Renting in Aus is the best option today, its cheaper and its more flexible as in Australia you will have to move to where the work is.

Share this post


Link to post
Share on other sites

Agree that renting in Melbourne is incredibly good value and you should do that for a while first.

Sydney is an overpriced sh*thole IMO and has nothing going for it apart from the Harbour which no normal people can live anywhere near anyway. For a family, Melbourne suburbia offers a much better quality of life both financially and in terms of crime and family friendly facilities.

Share this post


Link to post
Share on other sites

Unless you're looking for some upper end job in finance, law etc. then don't overlook Brisbane, Adelaide or Perth. All smaller than Syd/Melb and with a lot less general hassles with traffic etc and quite nice places too.

Share this post


Link to post
Share on other sites

Hang on, this can't be right. According all to the press reports I have seen, Australia had a soft landing 12 months ago and is now safely parked in one of the hangers.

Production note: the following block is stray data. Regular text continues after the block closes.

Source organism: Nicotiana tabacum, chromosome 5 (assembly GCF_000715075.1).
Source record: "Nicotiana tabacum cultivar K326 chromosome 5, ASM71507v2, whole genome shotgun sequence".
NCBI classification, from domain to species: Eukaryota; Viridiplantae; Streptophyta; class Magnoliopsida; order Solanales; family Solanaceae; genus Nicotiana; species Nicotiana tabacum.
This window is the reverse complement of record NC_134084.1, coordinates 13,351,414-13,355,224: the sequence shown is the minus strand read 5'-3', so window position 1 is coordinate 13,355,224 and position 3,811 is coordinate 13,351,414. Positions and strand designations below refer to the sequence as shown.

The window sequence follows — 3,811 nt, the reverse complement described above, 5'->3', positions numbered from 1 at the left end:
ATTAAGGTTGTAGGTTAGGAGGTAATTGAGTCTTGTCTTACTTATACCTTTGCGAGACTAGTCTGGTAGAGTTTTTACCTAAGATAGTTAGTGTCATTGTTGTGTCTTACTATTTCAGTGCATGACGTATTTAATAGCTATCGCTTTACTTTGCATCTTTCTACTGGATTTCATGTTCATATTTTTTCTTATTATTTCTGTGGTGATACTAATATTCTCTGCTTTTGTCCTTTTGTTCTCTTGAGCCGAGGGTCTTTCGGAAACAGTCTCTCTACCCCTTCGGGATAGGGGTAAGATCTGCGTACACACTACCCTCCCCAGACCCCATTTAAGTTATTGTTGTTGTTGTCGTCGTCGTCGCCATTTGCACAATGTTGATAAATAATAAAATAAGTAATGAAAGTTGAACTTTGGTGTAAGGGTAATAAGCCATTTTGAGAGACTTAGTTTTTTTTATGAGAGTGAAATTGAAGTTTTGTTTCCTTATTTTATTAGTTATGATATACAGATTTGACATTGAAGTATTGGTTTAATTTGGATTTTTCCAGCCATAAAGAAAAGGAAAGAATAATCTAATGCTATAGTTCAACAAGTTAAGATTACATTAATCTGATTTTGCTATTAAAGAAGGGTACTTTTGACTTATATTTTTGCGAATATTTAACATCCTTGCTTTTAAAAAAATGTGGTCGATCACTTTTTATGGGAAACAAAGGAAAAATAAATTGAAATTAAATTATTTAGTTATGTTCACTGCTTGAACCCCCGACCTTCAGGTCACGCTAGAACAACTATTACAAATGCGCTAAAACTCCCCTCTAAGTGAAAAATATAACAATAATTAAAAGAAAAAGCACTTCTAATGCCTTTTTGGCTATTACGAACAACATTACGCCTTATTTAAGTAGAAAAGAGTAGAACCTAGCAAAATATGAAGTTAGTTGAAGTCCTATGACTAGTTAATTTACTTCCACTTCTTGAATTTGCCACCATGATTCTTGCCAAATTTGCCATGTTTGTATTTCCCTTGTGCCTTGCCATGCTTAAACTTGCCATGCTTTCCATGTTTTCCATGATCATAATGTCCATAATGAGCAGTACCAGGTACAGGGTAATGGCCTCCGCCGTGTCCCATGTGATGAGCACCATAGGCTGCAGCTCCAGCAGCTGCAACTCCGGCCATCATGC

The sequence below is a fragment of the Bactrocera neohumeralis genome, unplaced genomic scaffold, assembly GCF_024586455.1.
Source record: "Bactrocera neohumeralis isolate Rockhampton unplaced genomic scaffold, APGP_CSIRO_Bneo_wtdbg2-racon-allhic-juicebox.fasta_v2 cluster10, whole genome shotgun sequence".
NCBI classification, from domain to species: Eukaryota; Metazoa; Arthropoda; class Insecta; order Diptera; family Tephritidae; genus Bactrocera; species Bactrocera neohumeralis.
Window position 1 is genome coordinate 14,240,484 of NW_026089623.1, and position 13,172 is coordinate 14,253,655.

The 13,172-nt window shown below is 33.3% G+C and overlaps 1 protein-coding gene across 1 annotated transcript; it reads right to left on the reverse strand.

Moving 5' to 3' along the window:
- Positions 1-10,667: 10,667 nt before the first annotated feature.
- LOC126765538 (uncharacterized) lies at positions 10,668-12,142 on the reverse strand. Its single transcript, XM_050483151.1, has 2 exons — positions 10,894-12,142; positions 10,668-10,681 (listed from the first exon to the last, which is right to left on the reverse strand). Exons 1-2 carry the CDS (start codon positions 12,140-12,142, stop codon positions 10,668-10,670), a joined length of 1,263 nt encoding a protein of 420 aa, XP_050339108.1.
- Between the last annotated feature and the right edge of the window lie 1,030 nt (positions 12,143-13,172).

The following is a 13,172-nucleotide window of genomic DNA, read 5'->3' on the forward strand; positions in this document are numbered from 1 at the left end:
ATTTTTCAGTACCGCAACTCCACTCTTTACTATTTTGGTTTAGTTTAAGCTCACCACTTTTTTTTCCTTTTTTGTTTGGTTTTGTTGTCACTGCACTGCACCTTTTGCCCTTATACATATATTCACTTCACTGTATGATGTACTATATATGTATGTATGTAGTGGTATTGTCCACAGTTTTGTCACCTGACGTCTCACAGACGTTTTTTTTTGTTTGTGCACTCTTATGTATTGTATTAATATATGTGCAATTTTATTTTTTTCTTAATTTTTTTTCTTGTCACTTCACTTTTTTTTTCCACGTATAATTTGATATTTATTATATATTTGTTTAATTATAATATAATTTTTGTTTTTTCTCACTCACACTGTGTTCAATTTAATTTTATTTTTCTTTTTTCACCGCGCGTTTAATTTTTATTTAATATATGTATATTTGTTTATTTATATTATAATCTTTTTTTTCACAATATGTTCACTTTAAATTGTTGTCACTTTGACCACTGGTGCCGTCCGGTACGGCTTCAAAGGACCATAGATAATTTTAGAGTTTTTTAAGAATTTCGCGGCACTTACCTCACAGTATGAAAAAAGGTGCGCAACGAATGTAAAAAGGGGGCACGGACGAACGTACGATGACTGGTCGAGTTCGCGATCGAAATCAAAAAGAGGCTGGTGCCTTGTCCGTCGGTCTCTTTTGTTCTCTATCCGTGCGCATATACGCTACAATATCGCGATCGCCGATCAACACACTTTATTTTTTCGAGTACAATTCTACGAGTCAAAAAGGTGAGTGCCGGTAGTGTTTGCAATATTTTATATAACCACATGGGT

Share this post


Link to post
Share on other sites

Sydney is gorgeous if you can live on the North Shore, if you live in the Suburbs or out with the Westies then forget it you may as well live in Milton Keynes.

Imagine getting up to this each morning for work!!!.

airmanly1.jpg

Share this post


Link to post
Share on other sites

Unless you need those big polluted, unfriendly crapholes for work, I would look further afield.

I live in Geraldton, about 450 kms north of Perth...would never go back to the cities....ever.

We don't even need the blue filter on the camera lense to make the water look better. It is already turquoise...naturally. (notice the blue tinge to the Norfolk Island Pines in the photo above ;))

www.geraldtontourist.com.au

Edited by wayneL

Share this post


Link to post
Share on other sites

The article mentions a debt level of AUS $833 billion of which $714 billion is home loans.

Comparing this to the UK debt level, taking into account that UK is 3 times the size of australia, this would be equivalent of a UK debt level of £1.059 trillion (£907 billion home loans)

The latest figure I heard for the UK I think was around the £1.2 trillion mark and growing, ie higher than Aus. Of course there's other factors in play, but how much longer until we get a "housepricecrush" over here?

Share this post


Link to post
Share on other sites